Losing that community was a bit of a pain for me, but we all managed to stay tight. Ryan [Bell], who recorded the record, is in so many bands, and I was playing with a band called Hyena up until just before the pandemic as well as with him. So yeah, there’s a lot of overlapping projects, and you know, for the most part, everybody’s trying to keep making music. There was a period when everybody was touring and doing things like that, but now it’s just purely for self-satisfaction that we make this stuff.
As someone who is a bit older since your last record, were there some trapping you wanted to avoid that you think plagued some of your favorite bands as they aged?
Yeah, that’s an interesting question because a lot of people are like, “Oooh, so-and-so put out two good records, and then they suck.” I’ve never been that kind of guy. I’ve also really enjoyed going to see my favorite artists who aren’t “cool” anymore, but they’re still with it and still have good reference points and keep up with stuff. I feel like Wreckless Eric is definitely a testament to that. His shows are still so good. He’s not going to play all your favorite hits for you, but I also don’t think his best records were the ones on Stiff Records.
My favorite stuff that he did was this stuff with the Len Bright Combo, when he moved to Kent and started playing with Bruce [Brand] from Thee Milkshakes. It was sort of like a home recording project, an 8-track reel-to-reel machine that they recorded in the kitchen. Man, the songwriting on that stuff… Then there’s some weird stuff, like freak-out moments on it because you wouldn’t know it, but after talking to Eric, he was like, “We fancied ourselves like a jazz band,” so they would go off on tangents that were really cool, but the core songs themselves were like super interesting and, once again, not just like hit-you-over-the-head necessarily, even though there are some really good, snappy pop songs on there too. So I love that stuff!
For me, the trapping is the stuff like Metallica– they were awesome, and then they sucked very quickly. I feel the same way about Guided By Voices. They made some really incredible, interesting records, and they just kept diarrhea-ing out records…
You sorta answered this question when you brought up Wreckless Eric. What are some of your favorite records that are considered “growers” or departures and outliers from an artist’s more popular material?
I know I mentioned the Go-Betweens earlier, but Spring Hill Fair, their third album. They were not a snappy post-punk band anymore. The early, early stuff was DIY pop songs, and then they kind of evolved into a darker version of Talking Heads. Once they hit that record, it’s– to me– their stride, but it’s probably difficult for a lot of people because the choruses aren’t necessarily as hooky as some of their previous work.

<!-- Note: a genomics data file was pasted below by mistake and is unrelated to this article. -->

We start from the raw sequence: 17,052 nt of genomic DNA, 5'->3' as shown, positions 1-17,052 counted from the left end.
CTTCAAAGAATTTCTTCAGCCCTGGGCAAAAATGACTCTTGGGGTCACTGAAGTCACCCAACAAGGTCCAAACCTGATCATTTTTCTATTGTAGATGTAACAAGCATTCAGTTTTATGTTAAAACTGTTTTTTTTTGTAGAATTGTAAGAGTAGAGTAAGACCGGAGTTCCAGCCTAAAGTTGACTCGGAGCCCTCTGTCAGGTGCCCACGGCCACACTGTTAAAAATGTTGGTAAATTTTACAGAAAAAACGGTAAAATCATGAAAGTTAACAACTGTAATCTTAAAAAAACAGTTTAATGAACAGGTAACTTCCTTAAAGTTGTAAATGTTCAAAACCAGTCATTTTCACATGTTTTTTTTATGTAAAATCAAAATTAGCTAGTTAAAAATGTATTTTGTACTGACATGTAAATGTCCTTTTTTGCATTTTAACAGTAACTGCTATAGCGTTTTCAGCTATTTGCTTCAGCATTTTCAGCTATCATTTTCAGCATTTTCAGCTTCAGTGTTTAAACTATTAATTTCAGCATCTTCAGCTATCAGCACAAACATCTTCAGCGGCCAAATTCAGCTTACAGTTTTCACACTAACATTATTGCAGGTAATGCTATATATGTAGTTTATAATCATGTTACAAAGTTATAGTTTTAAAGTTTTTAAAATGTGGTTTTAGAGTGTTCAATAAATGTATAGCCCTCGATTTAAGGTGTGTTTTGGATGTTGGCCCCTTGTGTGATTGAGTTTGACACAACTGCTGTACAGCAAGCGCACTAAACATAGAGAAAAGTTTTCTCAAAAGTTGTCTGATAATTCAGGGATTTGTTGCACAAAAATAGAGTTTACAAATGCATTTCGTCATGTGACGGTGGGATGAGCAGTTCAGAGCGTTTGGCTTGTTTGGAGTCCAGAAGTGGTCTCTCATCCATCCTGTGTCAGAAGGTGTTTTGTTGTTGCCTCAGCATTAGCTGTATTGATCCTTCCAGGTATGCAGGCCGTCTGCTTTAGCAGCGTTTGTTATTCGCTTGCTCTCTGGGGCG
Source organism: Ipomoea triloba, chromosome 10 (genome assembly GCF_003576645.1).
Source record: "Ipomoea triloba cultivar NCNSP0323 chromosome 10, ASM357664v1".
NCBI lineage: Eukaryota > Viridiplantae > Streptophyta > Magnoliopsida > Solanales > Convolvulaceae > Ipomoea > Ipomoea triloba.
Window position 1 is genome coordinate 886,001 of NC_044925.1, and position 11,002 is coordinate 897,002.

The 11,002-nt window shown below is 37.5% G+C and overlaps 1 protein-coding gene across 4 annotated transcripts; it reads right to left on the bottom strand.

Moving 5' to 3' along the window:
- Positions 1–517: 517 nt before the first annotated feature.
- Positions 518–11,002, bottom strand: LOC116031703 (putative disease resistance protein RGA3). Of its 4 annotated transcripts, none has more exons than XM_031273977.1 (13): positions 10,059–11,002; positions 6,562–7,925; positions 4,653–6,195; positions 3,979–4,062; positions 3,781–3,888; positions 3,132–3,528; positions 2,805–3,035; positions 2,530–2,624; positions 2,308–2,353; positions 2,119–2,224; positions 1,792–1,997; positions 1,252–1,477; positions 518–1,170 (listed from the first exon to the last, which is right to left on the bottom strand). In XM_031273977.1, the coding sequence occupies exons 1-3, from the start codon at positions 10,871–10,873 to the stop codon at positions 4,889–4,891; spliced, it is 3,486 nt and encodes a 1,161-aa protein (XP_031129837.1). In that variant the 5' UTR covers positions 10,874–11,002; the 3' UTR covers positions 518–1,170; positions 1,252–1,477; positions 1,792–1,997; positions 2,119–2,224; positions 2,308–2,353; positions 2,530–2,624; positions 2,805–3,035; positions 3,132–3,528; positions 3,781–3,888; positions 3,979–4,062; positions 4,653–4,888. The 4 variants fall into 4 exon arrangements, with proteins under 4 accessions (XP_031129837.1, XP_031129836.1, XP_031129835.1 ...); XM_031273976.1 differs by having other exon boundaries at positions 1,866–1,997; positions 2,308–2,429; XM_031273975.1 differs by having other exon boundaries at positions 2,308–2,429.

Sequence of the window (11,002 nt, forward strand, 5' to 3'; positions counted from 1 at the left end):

I mentioned Big Star’s Third before. I think that record is incredible. They’re covering the Kinks, and they’re covering the Velvet Underground. It’s like, no one really needs to do that, but those covers work in such a way. The record is really good, and the people who know, know.
Hmmm… Oh yeah! I had the realization that there’s no bad Wire records. Every single one of them is good, like up until the most recent. They just put out good records. I think a lot of people are, “Oh, the first three are the good ones.” Yeah, those are good. Keep going. The Wire family tree is really interesting. I love the experimentation that’s on the Dome records. Colin Newman’s solo records are fantastic, a lot of times, the more pop stuff. Seeing them split up and then regroup gives you a good understanding of what that band was really about and makes those first three records make even more sense. So yeah, my whole thing to your question about the trappings is like, I think the trappings are oftentimes on the listener…
And the baggage they bring to the table…
Their metamorphosis was probably my first existential crisis: Do I continue to support the band and maintain face, or do I go with my heart and say, “This doesn’t do it for me anymore?”
Milton, my keyboard player, went to go see them a few weeks ago in Atlanta, and he said that it was just incredible. They came out and played “Whiplash” first. It’s like they had some sort of self-realization and gave people a good Metallica show, which is awesome because you think about Metallica, and you think about this band that got so far off the rails, and kind of what I was talking about before, which is believing your own shit. Metallica made some of the greatest heavy metal records of all time, but the problem with that is having no idea of modesty or humility or understanding that this relationship is fragile, that the relationship with your art is extremely fragile. If you don’t stay grounded and interested in art, and not necessarily yourself, then it will be taken away from you.